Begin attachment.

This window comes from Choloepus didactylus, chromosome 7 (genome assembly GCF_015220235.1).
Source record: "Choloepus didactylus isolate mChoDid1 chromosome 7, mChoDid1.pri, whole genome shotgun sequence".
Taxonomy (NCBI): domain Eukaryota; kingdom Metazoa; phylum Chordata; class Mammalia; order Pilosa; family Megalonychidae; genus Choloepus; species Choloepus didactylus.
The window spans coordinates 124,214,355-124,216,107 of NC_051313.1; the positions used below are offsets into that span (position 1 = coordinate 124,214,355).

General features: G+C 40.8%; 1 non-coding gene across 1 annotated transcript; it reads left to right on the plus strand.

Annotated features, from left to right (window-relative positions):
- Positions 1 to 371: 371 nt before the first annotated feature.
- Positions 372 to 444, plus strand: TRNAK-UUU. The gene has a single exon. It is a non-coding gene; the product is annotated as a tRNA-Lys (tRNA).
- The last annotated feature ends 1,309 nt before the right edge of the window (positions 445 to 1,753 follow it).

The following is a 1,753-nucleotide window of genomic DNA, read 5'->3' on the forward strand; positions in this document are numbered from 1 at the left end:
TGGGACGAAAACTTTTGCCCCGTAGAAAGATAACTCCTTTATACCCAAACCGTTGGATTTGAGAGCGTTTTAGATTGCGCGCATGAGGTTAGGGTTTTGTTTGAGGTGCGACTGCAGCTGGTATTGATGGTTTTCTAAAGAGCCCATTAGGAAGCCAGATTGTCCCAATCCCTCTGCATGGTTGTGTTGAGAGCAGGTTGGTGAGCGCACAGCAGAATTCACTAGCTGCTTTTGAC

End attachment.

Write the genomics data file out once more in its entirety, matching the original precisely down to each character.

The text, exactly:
This window comes from Choloepus didactylus, chromosome 7 (genome assembly GCF_015220235.1).
Source record: "Choloepus didactylus isolate mChoDid1 chromosome 7, mChoDid1.pri, whole genome shotgun sequence".
Taxonomy (NCBI): domain Eukaryota; kingdom Metazoa; phylum Chordata; class Mammalia; order Pilosa; family Megalonychidae; genus Choloepus; species Choloepus didactylus.
The window spans coordinates 124,214,355-124,216,107 of NC_051313.1; the positions used below are offsets into that span (position 1 = coordinate 124,214,355).

General features: G+C 40.8%; 1 non-coding gene across 1 annotated transcript; it reads left to right on the plus strand.

Annotated features, from left to right (window-relative positions):
- Positions 1 to 371: 371 nt before the first annotated feature.
- Positions 372 to 444, plus strand: TRNAK-UUU. The gene has a single exon. It is a non-coding gene; the product is annotated as a tRNA-Lys (tRNA).
- The last annotated feature ends 1,309 nt before the right edge of the window (positions 445 to 1,753 follow it).

The following is a 1,753-nucleotide window of genomic DNA, read 5'->3' on the forward strand; positions in this document are numbered from 1 at the left end:
TGGGACGAAAACTTTTGCCCCGTAGAAAGATAACTCCTTTATACCCAAACCGTTGGATTTGAGAGCGTTTTAGATTGCGCGCATGAGGTTAGGGTTTTGTTTGAGGTGCGACTGCAGCTGGTATTGATGGTTTTCTAAAGAGCCCATTAGGAAGCCAGATTGTCCCAATCCCTCTGCATGGTTGTGTTGAGAGCAGGTTGGTGAGCGCACAGCAGAATTCACTAGCTGCTTTTGAC